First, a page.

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Invisibilia: Should Wild Bears Be Feared Or Befriended?

Wildlife Research Institute biologists Lynn Rogers and Sue Mansfield use an receiver while perplexing to locate a radio-collared bear in a woods circuitously Ely, Minn. in 2012.

Derek Montgomery for NPR


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Derek Montgomery for NPR

Wildlife Research Institute biologists Lynn Rogers and Sue Mansfield use an receiver while perplexing to locate a radio-collared bear in a woods circuitously Ely, Minn. in 2012.

Derek Montgomery for NPR

This week a podcast and show Invisibilia examines the inlet of reality, with a Silicon Valley techie who combined apps to randomize his life; a psychologist who trains herself to knowledge a universe like dogs do; and a wildlife biologist who thinks bears aren’t dangerous.

When we live in northern Minnesota, wildlife is customarily no large deal. A hulk longhorn moose accidentally strolled by a area in Duluth a integrate summers ago, past screaming and slack-jawed kids during a circuitously park. Wolves also have ventured into town, spasmodic murdering dogs that strayed too distant from their owners. Deer are as common as flies, and we usually seem to notice them when they burst out in front of my car.

But bears are different. we hadn’t seen one in town, while pushing or even during a zoo. So in 2012, when Minnesota Public Radio contributor Dan Kraker asked if we wanted to join him as he went out with wildlife biologist Lynn Rogers to find a bear, we jumped during a opportunity.

Photographs of Rogers’ prolonged attribute with northern Minnesota bears and other animals accoutre one of a cabinets during his Wildlife Research Institute.

Derek Montgomery for NPR


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Derek Montgomery for NPR

Photographs of Rogers’ prolonged attribute with northern Minnesota bears and other animals accoutre one of a cabinets during his Wildlife Research Institute.

Derek Montgomery for NPR

Dan was going to write a story about Rogers’ work putting webcams in bear dens and radio collars on bears. That work is controversial; he argues that it’s formulating a precious database on a animals’ behavior. Others contend that since he feeds bears and touches them, a bears spin accustomed to humans and poise a risk to people who aren’t accustomed to furious bears coming them. (In 2014, a state Department of Natural Resources rescinded Rogers’ assent to collar bears, citing complaints from internal residents.)

My fad during seeking out a black bear in a furious would seem to be during contingency with my inherited instincts to rush when opposed creatures some-more than twice my stretch that have a ability to spin me into lunch meat. But we felt safer tagging along with a researcher who had knowledge with bears.

Rogers, associate biologist Sue Mansfield, Dan and we all met during Rogers’ Wildlife Research Institute circuitously Ely, Minn. We talked about his work and what he had designed for a day. They dismissed adult their GPS tracking devices, found a close on June, a profound black bear whose radio collar indispensable a new battery, and we gathering off.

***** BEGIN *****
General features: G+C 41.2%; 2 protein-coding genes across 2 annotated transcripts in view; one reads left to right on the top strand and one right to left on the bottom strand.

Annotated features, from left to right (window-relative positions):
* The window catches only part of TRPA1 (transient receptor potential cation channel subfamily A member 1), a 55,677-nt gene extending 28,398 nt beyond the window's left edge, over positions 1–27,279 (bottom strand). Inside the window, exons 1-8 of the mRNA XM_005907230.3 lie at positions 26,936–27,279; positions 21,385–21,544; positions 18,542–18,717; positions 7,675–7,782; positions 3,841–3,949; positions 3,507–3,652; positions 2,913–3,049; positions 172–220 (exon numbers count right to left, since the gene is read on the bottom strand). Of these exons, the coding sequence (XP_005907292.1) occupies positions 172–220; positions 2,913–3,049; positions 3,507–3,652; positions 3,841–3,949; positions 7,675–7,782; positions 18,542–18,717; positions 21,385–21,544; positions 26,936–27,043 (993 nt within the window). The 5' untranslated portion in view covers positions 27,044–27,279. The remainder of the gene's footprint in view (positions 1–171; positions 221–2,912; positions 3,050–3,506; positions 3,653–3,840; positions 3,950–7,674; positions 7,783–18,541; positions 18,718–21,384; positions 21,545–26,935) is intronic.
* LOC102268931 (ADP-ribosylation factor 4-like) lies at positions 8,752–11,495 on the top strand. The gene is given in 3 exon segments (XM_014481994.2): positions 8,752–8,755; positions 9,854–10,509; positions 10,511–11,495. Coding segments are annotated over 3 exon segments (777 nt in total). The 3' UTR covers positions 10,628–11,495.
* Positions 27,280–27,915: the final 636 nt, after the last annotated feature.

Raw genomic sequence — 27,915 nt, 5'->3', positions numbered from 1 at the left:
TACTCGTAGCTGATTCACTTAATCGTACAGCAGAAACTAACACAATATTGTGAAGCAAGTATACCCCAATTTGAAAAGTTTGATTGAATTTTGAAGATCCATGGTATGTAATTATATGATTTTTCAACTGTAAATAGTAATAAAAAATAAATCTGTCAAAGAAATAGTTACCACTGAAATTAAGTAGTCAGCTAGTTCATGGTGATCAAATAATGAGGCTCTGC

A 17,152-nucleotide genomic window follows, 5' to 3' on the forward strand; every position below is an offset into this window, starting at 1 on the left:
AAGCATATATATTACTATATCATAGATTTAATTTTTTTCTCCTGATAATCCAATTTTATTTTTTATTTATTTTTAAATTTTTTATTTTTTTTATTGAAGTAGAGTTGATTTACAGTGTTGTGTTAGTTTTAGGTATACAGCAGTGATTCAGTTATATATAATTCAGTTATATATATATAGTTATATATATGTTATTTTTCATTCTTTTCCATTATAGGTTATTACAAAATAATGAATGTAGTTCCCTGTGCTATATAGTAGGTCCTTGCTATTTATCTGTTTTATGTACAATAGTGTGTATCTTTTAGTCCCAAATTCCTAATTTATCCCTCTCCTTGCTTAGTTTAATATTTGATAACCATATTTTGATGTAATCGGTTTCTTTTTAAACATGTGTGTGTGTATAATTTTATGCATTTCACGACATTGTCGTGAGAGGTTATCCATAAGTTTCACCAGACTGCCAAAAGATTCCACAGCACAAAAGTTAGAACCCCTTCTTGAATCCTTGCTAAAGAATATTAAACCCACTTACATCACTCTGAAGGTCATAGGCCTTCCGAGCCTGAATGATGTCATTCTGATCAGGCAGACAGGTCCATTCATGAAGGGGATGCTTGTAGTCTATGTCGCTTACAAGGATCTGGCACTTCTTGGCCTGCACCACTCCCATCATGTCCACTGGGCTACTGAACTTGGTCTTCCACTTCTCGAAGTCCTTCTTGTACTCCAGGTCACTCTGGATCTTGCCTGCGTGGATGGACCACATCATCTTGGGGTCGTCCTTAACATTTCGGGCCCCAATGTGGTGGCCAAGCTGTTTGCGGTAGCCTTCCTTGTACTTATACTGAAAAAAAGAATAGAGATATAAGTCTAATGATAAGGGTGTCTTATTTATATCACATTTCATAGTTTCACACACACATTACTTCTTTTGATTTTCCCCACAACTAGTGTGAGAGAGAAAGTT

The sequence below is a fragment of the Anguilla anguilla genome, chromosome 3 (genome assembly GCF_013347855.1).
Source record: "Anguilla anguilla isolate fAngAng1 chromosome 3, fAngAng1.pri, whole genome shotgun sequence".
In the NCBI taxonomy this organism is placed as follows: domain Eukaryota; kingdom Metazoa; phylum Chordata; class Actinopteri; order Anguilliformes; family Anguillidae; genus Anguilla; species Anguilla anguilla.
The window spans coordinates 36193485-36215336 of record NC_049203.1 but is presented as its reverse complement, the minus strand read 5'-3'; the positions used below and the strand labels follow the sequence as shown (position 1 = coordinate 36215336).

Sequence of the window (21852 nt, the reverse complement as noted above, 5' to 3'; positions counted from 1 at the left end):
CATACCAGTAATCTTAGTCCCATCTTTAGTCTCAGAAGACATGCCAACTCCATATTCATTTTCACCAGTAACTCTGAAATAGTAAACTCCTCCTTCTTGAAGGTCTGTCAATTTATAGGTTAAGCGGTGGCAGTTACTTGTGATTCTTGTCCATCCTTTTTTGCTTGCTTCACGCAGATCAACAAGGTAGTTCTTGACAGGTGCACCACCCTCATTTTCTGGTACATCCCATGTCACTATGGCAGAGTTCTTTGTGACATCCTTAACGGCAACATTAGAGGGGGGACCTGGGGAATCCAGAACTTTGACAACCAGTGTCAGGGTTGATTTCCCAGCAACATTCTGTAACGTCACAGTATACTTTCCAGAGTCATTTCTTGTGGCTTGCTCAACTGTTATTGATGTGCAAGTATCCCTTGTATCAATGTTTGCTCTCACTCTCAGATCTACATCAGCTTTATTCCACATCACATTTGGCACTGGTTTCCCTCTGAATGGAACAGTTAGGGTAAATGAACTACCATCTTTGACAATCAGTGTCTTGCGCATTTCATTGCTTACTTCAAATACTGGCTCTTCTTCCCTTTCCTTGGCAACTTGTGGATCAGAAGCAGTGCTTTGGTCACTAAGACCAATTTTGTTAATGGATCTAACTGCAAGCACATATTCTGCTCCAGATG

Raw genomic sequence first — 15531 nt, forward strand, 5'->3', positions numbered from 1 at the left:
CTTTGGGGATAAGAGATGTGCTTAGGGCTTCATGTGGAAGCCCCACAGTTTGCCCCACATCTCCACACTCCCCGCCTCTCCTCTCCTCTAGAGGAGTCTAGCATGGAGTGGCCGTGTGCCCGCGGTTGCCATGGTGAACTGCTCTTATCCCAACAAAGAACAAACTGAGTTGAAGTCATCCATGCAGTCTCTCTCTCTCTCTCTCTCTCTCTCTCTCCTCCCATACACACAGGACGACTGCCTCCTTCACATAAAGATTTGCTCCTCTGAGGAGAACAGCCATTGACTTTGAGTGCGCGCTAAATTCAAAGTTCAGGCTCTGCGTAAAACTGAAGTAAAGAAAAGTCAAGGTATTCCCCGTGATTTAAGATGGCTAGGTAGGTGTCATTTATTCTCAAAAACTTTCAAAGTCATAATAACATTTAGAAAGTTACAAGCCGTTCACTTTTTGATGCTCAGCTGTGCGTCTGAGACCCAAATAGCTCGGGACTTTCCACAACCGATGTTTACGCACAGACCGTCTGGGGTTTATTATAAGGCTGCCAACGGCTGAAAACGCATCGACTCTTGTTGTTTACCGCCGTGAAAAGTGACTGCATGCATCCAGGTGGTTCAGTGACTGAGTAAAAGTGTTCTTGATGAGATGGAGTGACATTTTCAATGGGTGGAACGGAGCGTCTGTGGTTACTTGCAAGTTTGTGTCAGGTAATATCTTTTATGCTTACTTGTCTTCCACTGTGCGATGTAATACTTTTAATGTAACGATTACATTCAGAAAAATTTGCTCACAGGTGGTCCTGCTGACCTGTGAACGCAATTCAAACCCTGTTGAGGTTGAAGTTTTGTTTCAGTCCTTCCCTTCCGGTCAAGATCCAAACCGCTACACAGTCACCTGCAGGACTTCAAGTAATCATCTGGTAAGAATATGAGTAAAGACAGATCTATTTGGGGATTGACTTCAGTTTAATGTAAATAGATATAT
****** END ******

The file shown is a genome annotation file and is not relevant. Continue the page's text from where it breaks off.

Rogers palm feeds June, a 300-plus-pound profound black bear.

Derek Montgomery for NPR


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Derek Montgomery for NPR

Rogers palm feeds June, a 300-plus-pound profound black bear.

Derek Montgomery for NPR

After 45 minutes, we had to get out and travel by a meagre aspen and birch forest, that had been a former logging site. They mislaid a vigilance a series of times, though after about an hour we narrowed in on June’s plcae until we unexpected saw a black pinch relocating about 50 yards away.

“That’s her,” Lynn said.

My fad unexpected waned. we felt a lot some-more discreet than we had been an hour progressing when we were trudging by a woods flicking ticks off a sleeves and swatting mosquitoes divided from a faces. Lynn and Sue kept on relocating toward a bear like zero was unusual, until Jun was station right in front of us. They took out food and started hand-feeding her.

Jun looks during a food being offering by wildlife biologists. In 2013, Jun was shot and killed by a hunter circuitously Ely.

Derek Montgomery for NPR


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Derek Montgomery for NPR

June looks during a food being offering by wildlife biologists. In 2013, Jun was shot and killed by a hunter circuitously Ely.

Derek Montgomery for NPR

I won’t distortion and contend visions of Jun holding a cube out of their hands didn’t cranky my mind. It only seemed so peculiar to confront a bear in a woods and not have bear or tellurian take off regulating divided from any other. But Jun was so ease with Lynn and Sue as they prodded her with instruments to establish heart rate, heat and other information. Then Lynn pronounced we could pet her.

The thought of petting a furious bear in a woods seemed so surreal to me. we reached out and patted a tip of her counterfeit head. Jun carried her eyes and looked during me. In that moment, we wasn’t afraid. Within a few minutes, Lynn and Sue were finished and we were on a approach out of there. This time we were regulating a GPS to find a approach behind to a van.

The stage still feels so peculiar since nothing of it seemed natural. Me not regulating from a site of a furious black bear. The black bear not regulating from me. People petting and feeding a black bear in a woods like it was a dog. But between fear and excitement, oddity won out. Still, it hasn’t altered how we correlate with bears. we keep a distance.

Derek Montgomery is a freelance photographer formed in Duluth, Minn. His work has seemed in such publications as The New York Times, The Wall Street Journal, and Minnesota Public Radio.